The book gives an example of Crack Cocaine and how it reversed the progress of the civil movement in America. The mortality rate soared and the gap between white and black students widened and everything was worse than ever and guess what, the crime rate increased. I think criminology must include economics as its sub-part, now. Crimes around the world are massively affected by economic theories and models, as propelled by this book, at least. Coming back to cocaine, Levitt tried to highlight how dramatic changes might be due to subtle causes. The book explicitly draws attention to the fact that experts are as human as a common man and their foremost agenda is to benefit themselves before anyone else. Think about going to a bank for getting financial advice from experts. What is the expert supposed to do? No, not to compare the plans of all the banks and tell you that the competitive bank might give you a better offer but to tell you instead, how they sell the best plans and how great their financial services and investment options are! Check for the sponsored videos of experts. One another example that was put forward was the increase in Caesarean section deliveries was attributable to the motive of earning from more expensive means more quickly. Levitt puts it on the table as no other economist has ever done.
Can you think Sumo Wrestlers and teachers can be common in any case, other than they are humans? Levitt did. He used these two components from our society to evaluate the psychology of cheating. This is Freakonomics and it freaks us with an unusual pairing like that. Here, the author contradicts his theory that incentives are based on moral and social values and a person rationally chooses the right thing because of the incentive that it offers. But, the teacher aids cheating by his/her students to get incentives from the school. Don't believe me, read it yourself in the book. Well, we know that it is not the principles and position that one holds that drives his decisions, it's INCENTIVES.
The book puts forth real-world issues and the real causes, maybe not holistically researched but intelligently correlated. The book might have some loopholes and the economic models might not have been used as sophisticatedly as they are meant for but maybe because nobody looked at the world that way. When things are new, the data is not available. Even in research, students are asked to choose a topic on which data is available because it takes courage, time, and backlash from patrons to research a topic that might disclose the reality. I think it is a bestseller for the reason that it connected with the folks unconventionally and we need to be very specific about the use of economic tools but to connect the factors and establish a relationship for the first time between factors is challenging and Levitt has done a good job.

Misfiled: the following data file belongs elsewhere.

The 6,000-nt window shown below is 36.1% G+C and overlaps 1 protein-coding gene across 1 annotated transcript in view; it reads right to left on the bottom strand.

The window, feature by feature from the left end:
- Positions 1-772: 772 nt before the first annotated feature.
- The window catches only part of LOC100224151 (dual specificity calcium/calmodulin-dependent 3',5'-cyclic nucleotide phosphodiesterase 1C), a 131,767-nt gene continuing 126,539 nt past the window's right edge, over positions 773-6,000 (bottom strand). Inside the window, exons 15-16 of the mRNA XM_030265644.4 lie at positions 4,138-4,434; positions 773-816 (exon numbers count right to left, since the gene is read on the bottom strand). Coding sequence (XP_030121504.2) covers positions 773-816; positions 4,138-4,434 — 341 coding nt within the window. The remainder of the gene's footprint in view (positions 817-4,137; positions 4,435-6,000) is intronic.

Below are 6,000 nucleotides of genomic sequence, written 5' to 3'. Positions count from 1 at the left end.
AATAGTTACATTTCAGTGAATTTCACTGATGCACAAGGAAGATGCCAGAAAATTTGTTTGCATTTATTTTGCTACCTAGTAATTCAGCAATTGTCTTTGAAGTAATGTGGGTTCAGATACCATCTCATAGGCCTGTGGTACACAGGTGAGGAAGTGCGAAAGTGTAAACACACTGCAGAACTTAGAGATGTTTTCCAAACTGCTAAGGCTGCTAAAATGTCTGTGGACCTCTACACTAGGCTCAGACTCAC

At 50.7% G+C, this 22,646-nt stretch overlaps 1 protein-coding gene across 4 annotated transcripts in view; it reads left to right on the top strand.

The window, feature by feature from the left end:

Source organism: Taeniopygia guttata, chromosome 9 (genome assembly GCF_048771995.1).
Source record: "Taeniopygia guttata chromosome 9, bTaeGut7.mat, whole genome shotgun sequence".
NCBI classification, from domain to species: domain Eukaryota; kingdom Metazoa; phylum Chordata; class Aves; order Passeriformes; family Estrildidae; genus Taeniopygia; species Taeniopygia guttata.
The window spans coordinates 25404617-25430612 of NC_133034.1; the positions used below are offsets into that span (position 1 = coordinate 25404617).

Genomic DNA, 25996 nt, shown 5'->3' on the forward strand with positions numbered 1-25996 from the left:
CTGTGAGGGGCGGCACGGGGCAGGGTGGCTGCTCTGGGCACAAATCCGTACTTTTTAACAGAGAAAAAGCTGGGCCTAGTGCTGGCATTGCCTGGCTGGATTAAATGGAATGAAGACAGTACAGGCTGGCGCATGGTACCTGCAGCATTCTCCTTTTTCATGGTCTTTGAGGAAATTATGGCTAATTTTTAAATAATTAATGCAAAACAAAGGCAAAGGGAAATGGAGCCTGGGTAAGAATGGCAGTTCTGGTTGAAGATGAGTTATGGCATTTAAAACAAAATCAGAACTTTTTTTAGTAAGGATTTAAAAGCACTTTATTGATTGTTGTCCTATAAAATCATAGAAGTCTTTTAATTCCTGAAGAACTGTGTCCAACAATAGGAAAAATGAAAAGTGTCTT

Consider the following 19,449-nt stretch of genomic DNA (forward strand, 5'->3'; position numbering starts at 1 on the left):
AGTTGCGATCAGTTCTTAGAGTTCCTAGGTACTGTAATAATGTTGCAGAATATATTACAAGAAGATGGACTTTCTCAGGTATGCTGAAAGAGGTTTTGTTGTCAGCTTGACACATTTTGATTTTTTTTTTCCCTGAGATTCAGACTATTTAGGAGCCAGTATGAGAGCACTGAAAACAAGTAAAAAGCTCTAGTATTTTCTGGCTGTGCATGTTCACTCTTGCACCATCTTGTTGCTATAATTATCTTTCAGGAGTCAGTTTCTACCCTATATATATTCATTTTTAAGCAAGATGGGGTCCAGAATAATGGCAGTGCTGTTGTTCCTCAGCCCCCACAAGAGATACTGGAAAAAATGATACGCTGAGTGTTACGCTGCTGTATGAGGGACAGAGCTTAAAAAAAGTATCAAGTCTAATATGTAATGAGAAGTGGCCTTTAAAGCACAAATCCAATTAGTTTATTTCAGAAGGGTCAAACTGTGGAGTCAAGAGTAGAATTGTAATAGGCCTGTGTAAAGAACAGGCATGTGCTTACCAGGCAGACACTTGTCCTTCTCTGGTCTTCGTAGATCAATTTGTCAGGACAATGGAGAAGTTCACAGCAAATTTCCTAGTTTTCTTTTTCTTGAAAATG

Economics is a subject that has principles of science and arts both. It is creative and it has some rigid and universally accepted theories (and hypotheses). Freakonomics is an engaging and enlightening work by Levitt and Dubner but does it respect the conventional economic theories or it is highly inclined towards creating new relations between factors and components. From a layman's viewpoint, the work is exceptional and flaws cannot be detected by a person oblivious of economics and how it works. So, Levitt has done a good job to take them by surprise. It takes a lot of courage to think differently and still be lauded for the work. To follow the flock of sheep is easy but to pave one's way towards a different objective is a cumbersome job. Who could think of the legalization of abortion can affect the crime rate in future or the role of incentives can be more than just being the motivator. For economists and scholars, it is easier to detect the inconsistent flow of applying economic models. The chronological order of the book is from the difficulty level of concepts and how the earlier chapter can be linked to the later chapters. It is quite impressive for an economist to see social issues from an unconventional viewpoint and present it subtly and clearly.
To sum up the summary, it can be said that Freakonomics is a precise work done by Levitt and Dubner in studying the correlation between those aspects that were never mainstream in the research work and to collect data and put it in the econometric model might need some manipulations and modifications, is fine and worked to a good extent. This book will surely make the reader broad-minded and develop a critical viewpoint. Aaron Levenstein rightly said that " Statistics are like bikinis, what they reveal is suggestive, but what they conceal is vital". But Levitt supposedly does not want it to remain concealed anymore!